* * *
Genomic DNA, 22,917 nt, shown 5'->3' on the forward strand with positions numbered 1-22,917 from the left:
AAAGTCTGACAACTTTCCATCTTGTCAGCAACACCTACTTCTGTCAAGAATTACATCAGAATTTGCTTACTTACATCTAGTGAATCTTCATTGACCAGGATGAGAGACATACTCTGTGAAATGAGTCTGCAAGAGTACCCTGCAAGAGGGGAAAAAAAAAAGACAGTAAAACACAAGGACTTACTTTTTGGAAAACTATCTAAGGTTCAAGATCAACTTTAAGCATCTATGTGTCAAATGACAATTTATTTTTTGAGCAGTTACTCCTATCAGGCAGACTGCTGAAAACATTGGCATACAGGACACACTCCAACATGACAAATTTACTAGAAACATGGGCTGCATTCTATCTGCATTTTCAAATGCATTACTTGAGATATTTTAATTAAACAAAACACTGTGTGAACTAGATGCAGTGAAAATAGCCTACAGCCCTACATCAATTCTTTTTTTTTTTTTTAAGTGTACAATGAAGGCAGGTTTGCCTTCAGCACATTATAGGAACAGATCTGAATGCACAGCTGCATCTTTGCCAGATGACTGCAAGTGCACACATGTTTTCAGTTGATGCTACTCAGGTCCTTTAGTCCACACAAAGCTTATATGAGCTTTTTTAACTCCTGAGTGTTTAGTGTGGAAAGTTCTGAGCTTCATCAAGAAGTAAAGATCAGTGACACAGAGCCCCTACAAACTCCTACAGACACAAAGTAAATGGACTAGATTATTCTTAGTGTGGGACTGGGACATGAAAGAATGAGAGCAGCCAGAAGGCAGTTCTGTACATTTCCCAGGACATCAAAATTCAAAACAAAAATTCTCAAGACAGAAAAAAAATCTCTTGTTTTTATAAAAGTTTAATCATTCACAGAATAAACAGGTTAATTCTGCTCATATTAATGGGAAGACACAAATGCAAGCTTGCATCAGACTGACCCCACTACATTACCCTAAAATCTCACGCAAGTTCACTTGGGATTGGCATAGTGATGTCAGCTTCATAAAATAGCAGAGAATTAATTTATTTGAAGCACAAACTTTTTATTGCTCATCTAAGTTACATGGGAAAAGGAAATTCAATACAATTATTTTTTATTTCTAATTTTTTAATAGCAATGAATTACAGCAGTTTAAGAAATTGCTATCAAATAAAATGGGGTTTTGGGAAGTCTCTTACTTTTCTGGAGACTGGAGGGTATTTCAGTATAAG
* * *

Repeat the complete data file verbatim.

Genomic DNA, 22,917 nt, shown 5'->3' on the forward strand with positions numbered 1-22,917 from the left:
AAAGTCTGACAACTTTCCATCTTGTCAGCAACACCTACTTCTGTCAAGAATTACATCAGAATTTGCTTACTTACATCTAGTGAATCTTCATTGACCAGGATGAGAGACATACTCTGTGAAATGAGTCTGCAAGAGTACCCTGCAAGAGGGGAAAAAAAAAAGACAGTAAAACACAAGGACTTACTTTTTGGAAAACTATCTAAGGTTCAAGATCAACTTTAAGCATCTATGTGTCAAATGACAATTTATTTTTTGAGCAGTTACTCCTATCAGGCAGACTGCTGAAAACATTGGCATACAGGACACACTCCAACATGACAAATTTACTAGAAACATGGGCTGCATTCTATCTGCATTTTCAAATGCATTACTTGAGATATTTTAATTAAACAAAACACTGTGTGAACTAGATGCAGTGAAAATAGCCTACAGCCCTACATCAATTCTTTTTTTTTTTTTTAAGTGTACAATGAAGGCAGGTTTGCCTTCAGCACATTATAGGAACAGATCTGAATGCACAGCTGCATCTTTGCCAGATGACTGCAAGTGCACACATGTTTTCAGTTGATGCTACTCAGGTCCTTTAGTCCACACAAAGCTTATATGAGCTTTTTTAACTCCTGAGTGTTTAGTGTGGAAAGTTCTGAGCTTCATCAAGAAGTAAAGATCAGTGACACAGAGCCCCTACAAACTCCTACAGACACAAAGTAAATGGACTAGATTATTCTTAGTGTGGGACTGGGACATGAAAGAATGAGAGCAGCCAGAAGGCAGTTCTGTACATTTCCCAGGACATCAAAATTCAAAACAAAAATTCTCAAGACAGAAAAAAAATCTCTTGTTTTTATAAAAGTTTAATCATTCACAGAATAAACAGGTTAATTCTGCTCATATTAATGGGAAGACACAAATGCAAGCTTGCATCAGACTGACCCCACTACATTACCCTAAAATCTCACGCAAGTTCACTTGGGATTGGCATAGTGATGTCAGCTTCATAAAATAGCAGAGAATTAATTTATTTGAAGCACAAACTTTTTATTGCTCATCTAAGTTACATGGGAAAAGGAAATTCAATACAATTATTTTTTATTTCTAATTTTTTAATAGCAATGAATTACAGCAGTTTAAGAAATTGCTATCAAATAAAATGGGGTTTTGGGAAGTCTCTTACTTTTCTGGAGACTGGAGGGTATTTCAGTATAAG